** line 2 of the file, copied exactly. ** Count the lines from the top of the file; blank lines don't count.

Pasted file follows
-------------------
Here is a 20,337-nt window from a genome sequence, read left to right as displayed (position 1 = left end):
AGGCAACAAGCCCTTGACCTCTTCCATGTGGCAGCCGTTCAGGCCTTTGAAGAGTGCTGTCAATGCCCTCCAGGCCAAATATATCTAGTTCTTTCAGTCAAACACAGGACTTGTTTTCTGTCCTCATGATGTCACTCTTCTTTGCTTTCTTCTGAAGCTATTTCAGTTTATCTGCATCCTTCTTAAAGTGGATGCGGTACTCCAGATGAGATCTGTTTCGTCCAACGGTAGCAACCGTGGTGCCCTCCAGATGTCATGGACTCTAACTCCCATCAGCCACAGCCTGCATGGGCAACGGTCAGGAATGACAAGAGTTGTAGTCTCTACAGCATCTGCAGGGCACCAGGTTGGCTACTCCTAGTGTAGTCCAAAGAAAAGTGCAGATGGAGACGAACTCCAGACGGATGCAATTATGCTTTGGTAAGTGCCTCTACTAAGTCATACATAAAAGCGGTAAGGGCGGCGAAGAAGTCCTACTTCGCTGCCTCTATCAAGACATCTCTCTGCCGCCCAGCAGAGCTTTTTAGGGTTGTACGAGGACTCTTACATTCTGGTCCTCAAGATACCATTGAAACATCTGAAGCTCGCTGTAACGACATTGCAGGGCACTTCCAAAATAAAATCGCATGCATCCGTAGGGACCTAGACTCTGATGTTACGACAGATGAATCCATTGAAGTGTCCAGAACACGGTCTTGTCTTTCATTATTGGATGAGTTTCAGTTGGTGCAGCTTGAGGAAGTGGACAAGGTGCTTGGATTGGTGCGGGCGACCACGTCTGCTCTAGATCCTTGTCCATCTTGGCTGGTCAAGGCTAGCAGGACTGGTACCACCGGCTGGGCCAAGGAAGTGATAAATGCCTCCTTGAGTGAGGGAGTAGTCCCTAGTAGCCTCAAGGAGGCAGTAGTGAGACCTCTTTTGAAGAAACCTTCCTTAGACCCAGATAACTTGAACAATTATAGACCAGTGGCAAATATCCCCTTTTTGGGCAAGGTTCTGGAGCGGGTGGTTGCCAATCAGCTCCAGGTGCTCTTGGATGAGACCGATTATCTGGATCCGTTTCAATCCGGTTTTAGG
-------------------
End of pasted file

AGGCAACAAGCCCTTGACCTCTTCCATGTGGCAGCCGTTCAGGCCTTTGAAGAGTGCTGTCAATGCCCTCCAGGCCAAATATATCTAGTTCTTTCAGTCAAACACAGGACTTGTTTTCTGTCCTCATGATGTCACTCTTCTTTGCTTTCTTCTGAAGCTATTTCAGTTTATCTGCATCCTTCTTAAAGTGGATGCGGTACTCCAGATGAGATCTGTTTCGTCCAACGGTAGCAACCGTGGTGCCCTCCAGATGTCATGGACTCTAACTCCCATCAGCCACAGCCTGCATGGGCAACGGTCAGGAATGACAAGAGTTGTAGTCTCTACAGCATCTGCAGGGCACCAGGTTGGCTACTCCTAGTGTAGTCCAAAGAAAAGTGCAGATGGAGACGAACTCCAGACGGATGCAATTATGCTTTGGTAAGTGCCTCTACTAAGTCATACATAAAAGCGGTAAGGGCGGCGAAGAAGTCCTACTTCGCTGCCTCTATCAAGACATCTCTCTGCCGCCCAGCAGAGCTTTTTAGGGTTGTACGAGGACTCTTACATTCTGGTCCTCAAGATACCATTGAAACATCTGAAGCTCGCTGTAACGACATTGCAGGGCACTTCCAAAATAAAATCGCATGCATCCGTAGGGACCTAGACTCTGATGTTACGACAGATGAATCCATTGAAGTGTCCAGAACACGGTCTTGTCTTTCATTATTGGATGAGTTTCAGTTGGTGCAGCTTGAGGAAGTGGACAAGGTGCTTGGATTGGTGCGGGCGACCACGTCTGCTCTAGATCCTTGTCCATCTTGGCTGGTCAAGGCTAGCAGGACTGGTACCACCGGCTGGGCCAAGGAAGTGATAAATGCCTCCTTGAGTGAGGGAGTAGTCCCTAGTAGCCTCAAGGAGGCAGTAGTGAGACCTCTTTTGAAGAAACCTTCCTTAGACCCAGATAACTTGAACAATTATAGACCAGTGGCAAATATCCCCTTTTTGGGCAAGGTTCTGGAGCGGGTGGTTGCCAATCAGCTCCAGGTGCTCTTGGATGAGACCGATTATCTGGATCCGTTTCAATCCGGTTTTAGG